The objective function is then: J = Toptimization = (Nline searches) * (Teach line search)

Nline searches is proportional to the total number of variables. Therefore the number of line searches varies as: Nline searches = Ndesign vars + Nauxiliary design vars

For a typical gradient-based optimization each line search requires that each subroutine be executed once for each independent variable (for gradients) and then an average of twice more for the line search itself. The total number of calls to the routines in each group is then:

Ncallsi = 2 + Ndesign vars(sub i) + Nauxiliary var (sub i)

where Ndesign vars (sub i) is the number of design variables that are inputs to routines in the ith subproblem. Since the subproblems are run in parallel, the time for each line search is determined by the slowest subproblem:

Tline i = max{Ncallsi * ·(execution times of routines in subproblem i)}

The full objective function is therefore: J = (Ndesign vars + Nauxiliary design vars) * Tline i

Planning an efficient decomposition is an optimization task in itself. The optimizer seeks to find the correct location for each subroutine in the analysis procedure. Conventional calculus-based optimizers are not effective in this domain, but a number of genetic algorithms have been developed for the solution of planning problems.

Genetic algorithms are designed to mimic evolutionary selection. A population of candidate designs is evaluated at each iteration, and the candidates compete to contribute to the production of new designs. Each individual is represented by a string, which is a coded listing of the values of the design variables. The entire string is analogous to a chromosome, with genes for the different features (or variables). When individuals are selected to be parents for offspring designs, their genetic strings are recombined in a crossover operation, so that the new designs have elements of two earlier designs. A mutation operation also allows modification of elements of the new individual so that it may include new features that were not present in either parent.

The genetic string for the decomposition problem is an integer vector of length n+m, where n is the number of analysis subroutines and m is the number of potential break points (allowing m+1 independent sub-tasks). Each population member is a permutation of the integers between 1 and n+m. For a task with 10 subroutines to be split into 3 sub-tasks, n=10 and m=2. A sample genetic string and the computational system that it represents are shown in Figure 14.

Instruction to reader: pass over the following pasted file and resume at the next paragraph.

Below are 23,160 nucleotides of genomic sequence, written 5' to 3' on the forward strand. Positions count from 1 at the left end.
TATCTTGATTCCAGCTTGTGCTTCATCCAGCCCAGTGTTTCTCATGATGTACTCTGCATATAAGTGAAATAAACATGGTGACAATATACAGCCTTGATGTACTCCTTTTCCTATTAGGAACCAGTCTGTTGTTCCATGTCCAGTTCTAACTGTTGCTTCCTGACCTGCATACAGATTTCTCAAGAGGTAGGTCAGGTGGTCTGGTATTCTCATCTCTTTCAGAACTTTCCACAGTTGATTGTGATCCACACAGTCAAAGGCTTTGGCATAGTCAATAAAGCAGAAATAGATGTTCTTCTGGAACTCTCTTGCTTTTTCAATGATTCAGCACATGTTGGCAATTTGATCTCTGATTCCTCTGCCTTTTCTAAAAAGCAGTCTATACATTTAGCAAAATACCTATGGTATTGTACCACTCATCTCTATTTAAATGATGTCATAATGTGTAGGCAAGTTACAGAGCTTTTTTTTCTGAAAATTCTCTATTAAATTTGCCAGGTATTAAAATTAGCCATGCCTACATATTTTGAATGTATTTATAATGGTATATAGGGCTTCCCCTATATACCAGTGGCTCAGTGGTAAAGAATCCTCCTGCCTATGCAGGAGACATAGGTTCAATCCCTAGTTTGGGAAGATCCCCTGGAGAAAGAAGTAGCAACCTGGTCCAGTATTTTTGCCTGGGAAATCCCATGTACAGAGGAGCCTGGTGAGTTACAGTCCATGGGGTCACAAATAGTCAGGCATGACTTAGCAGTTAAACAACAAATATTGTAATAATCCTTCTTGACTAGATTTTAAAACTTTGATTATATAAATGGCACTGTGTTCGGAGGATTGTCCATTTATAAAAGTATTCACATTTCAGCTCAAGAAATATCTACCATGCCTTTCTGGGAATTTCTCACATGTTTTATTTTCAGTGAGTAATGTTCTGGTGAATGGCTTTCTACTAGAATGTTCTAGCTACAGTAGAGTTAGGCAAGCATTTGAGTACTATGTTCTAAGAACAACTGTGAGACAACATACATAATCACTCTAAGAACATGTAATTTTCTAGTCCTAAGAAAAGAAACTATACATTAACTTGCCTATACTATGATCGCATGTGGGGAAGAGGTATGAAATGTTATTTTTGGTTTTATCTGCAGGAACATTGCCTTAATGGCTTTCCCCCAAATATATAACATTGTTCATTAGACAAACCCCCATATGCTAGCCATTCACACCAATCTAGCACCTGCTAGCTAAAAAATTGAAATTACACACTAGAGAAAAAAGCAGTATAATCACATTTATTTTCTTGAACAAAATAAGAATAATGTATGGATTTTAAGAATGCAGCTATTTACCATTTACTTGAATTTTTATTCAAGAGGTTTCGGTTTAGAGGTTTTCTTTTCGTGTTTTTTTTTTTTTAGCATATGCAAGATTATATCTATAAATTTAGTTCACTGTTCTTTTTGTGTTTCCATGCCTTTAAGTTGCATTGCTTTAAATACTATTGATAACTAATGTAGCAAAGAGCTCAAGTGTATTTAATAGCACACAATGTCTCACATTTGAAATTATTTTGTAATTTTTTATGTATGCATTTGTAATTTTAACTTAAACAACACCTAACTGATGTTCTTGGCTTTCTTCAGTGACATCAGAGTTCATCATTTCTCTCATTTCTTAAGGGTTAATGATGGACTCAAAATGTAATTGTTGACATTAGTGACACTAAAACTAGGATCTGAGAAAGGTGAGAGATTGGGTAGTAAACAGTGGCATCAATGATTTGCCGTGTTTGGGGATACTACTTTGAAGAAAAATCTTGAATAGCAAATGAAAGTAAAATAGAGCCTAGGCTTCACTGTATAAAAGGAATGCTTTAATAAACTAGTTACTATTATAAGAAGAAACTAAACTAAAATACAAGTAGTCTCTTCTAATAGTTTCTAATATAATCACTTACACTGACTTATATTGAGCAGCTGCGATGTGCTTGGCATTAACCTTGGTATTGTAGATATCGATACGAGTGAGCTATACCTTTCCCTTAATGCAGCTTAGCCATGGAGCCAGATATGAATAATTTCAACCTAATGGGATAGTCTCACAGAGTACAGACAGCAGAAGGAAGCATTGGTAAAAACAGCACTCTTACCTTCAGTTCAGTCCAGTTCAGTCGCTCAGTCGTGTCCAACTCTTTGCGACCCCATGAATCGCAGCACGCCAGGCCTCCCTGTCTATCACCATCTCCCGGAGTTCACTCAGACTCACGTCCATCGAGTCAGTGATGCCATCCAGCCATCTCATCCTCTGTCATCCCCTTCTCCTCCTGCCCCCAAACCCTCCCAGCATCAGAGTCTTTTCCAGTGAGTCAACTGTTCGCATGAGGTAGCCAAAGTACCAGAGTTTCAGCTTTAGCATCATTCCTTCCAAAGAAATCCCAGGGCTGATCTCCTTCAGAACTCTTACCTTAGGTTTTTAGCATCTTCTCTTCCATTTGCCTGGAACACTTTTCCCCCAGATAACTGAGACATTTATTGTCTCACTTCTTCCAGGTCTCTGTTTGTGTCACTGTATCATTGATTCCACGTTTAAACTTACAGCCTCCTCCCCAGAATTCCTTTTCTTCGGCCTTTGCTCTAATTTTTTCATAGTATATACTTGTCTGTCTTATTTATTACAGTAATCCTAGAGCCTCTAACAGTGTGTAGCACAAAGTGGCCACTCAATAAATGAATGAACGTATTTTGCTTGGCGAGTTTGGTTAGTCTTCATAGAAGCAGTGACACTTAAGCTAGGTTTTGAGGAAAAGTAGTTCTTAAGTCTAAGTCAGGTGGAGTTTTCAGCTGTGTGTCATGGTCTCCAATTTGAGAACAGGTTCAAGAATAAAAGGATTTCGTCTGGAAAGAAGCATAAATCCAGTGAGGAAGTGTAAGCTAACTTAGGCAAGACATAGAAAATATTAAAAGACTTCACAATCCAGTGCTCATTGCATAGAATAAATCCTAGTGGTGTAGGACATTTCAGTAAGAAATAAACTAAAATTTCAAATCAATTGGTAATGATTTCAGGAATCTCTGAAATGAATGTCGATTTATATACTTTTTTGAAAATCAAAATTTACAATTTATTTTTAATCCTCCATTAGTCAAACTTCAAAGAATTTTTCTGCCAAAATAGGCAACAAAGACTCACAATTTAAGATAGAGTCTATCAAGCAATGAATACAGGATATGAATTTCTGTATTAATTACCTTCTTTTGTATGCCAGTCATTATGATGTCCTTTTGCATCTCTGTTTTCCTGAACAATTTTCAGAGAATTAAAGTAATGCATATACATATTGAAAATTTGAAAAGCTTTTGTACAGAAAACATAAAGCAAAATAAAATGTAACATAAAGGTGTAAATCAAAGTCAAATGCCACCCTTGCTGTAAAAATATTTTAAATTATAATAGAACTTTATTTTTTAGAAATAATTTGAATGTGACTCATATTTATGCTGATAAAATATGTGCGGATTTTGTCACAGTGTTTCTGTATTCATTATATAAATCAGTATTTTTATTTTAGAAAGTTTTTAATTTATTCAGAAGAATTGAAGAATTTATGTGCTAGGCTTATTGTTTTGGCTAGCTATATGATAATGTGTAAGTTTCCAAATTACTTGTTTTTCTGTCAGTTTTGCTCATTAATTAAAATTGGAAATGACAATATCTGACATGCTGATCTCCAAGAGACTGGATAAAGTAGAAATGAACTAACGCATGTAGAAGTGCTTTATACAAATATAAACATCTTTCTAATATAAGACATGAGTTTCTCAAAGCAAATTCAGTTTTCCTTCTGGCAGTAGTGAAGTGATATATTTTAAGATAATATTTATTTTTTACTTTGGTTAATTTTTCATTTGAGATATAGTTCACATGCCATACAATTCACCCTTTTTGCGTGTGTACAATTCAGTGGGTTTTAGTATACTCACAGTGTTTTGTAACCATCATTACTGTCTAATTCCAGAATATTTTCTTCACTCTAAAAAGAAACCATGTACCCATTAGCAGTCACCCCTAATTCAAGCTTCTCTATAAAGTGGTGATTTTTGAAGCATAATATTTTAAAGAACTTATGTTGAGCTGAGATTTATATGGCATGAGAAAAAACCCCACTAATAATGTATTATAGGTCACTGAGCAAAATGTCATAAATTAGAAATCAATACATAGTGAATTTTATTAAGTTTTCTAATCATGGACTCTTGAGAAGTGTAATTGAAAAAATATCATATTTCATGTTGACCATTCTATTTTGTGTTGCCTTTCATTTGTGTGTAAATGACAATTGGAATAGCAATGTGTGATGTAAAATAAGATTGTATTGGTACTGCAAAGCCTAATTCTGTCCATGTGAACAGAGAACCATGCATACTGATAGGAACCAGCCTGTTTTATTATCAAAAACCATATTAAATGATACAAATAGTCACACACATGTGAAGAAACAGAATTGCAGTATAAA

Figure 14. Decoding of genetic string into subroutine order and subproblems.

Simple crossover operators are not appropriate for permutation problems, because they do not guarantee offspring that include exactly one copy of each design variable, and no duplicates. Several crossover schemes have been developed for use in planning problems. Six of these were compared by Starkweather et al. (Ref 14). They found that the best overall performance (on a travelling salesman problem and a warehouse/shipping scheduling problem) was achieved by position-based crossover, originally introduced by Syswerda (Ref. 15). This scheme was adopted for the decomposition problem.

Position-based crossover requires the random selection of several positions in the string. The entries at these positions are passed directly to the offspring by one parent. The remaining positions are filled by variables from the second parent, in the order that they appear in that parent. In Figure 15, b1, d1 and g1 are inherited directly from the first parent, so a, c, e, f must be supplied by the second parent. They appear in the order a2, f2, c2, e2 and fill positions 1, 3, 5, 6 of the offspring.

Figure 15. Position-based crossover.

The mutation operator is applied pointwise along the string. When a point is selected to undergo mutation, the variable at that position is swapped with another at a different point in the string. The second point is randomly selected between 1 and a user-specified maximum mutation range. The genetic algorithm uses tournament selection to choose parents to participate in reproduction into the next generation. Each time a parent is needed, two members of the current population are selected at random. Their fitness is compared, and the individual with greater fitness becomes the parent.

The following parameter settings were used in studies reported here: crossover probability is fixed at 0.9; pointwise mutation probability is 0.01; and maximum mutation range is half the total string length, or (n+m)/2.

Figure 16. The DeMaid sample problem as ordered for optimization with decomposition using compatibility constraints.

Using this objective function, the optimal decomposition tool has been applied to PASS, yielding a structure very similar to that produced manually and shown in figure 4.

The present work represents an initial look at new architectures for multidisciplinary optimization applied to the preliminary design of complex systems. Continuing work includes evaluation of a variety of implementation strategies, further development of decomposition and optimization tools compatible with these approaches, and application to larger scale design problems. The work reported here has been supported by NASA Langley Research Center, NASA Ames Research Center, and Boeing Commercial Airplane Group.